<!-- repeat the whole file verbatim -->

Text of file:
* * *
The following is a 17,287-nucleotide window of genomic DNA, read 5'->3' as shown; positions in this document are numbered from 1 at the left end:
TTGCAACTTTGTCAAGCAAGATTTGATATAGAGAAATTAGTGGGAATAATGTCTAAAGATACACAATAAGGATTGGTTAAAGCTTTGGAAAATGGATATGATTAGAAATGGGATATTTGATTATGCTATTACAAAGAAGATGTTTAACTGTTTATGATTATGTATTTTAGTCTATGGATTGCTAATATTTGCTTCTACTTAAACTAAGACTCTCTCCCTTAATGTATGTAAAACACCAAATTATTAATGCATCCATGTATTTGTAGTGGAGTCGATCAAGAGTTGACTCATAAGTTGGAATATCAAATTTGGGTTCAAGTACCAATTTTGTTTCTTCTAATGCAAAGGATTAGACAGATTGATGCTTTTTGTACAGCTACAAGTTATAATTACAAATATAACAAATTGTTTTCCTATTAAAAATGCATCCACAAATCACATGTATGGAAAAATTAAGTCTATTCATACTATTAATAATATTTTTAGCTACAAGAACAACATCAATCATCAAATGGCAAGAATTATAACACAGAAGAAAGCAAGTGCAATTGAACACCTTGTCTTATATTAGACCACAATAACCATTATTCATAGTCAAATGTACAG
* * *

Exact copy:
The following is a 17,287-nucleotide window of genomic DNA, read 5'->3' as shown; positions in this document are numbered from 1 at the left end:
TTGCAACTTTGTCAAGCAAGATTTGATATAGAGAAATTAGTGGGAATAATGTCTAAAGATACACAATAAGGATTGGTTAAAGCTTTGGAAAATGGATATGATTAGAAATGGGATATTTGATTATGCTATTACAAAGAAGATGTTTAACTGTTTATGATTATGTATTTTAGTCTATGGATTGCTAATATTTGCTTCTACTTAAACTAAGACTCTCTCCCTTAATGTATGTAAAACACCAAATTATTAATGCATCCATGTATTTGTAGTGGAGTCGATCAAGAGTTGACTCATAAGTTGGAATATCAAATTTGGGTTCAAGTACCAATTTTGTTTCTTCTAATGCAAAGGATTAGACAGATTGATGCTTTTTGTACAGCTACAAGTTATAATTACAAATATAACAAATTGTTTTCCTATTAAAAATGCATCCACAAATCACATGTATGGAAAAATTAAGTCTATTCATACTATTAATAATATTTTTAGCTACAAGAACAACATCAATCATCAAATGGCAAGAATTATAACACAGAAGAAAGCAAGTGCAATTGAACACCTTGTCTTATATTAGACCACAATAACCATTATTCATAGTCAAATGTACAG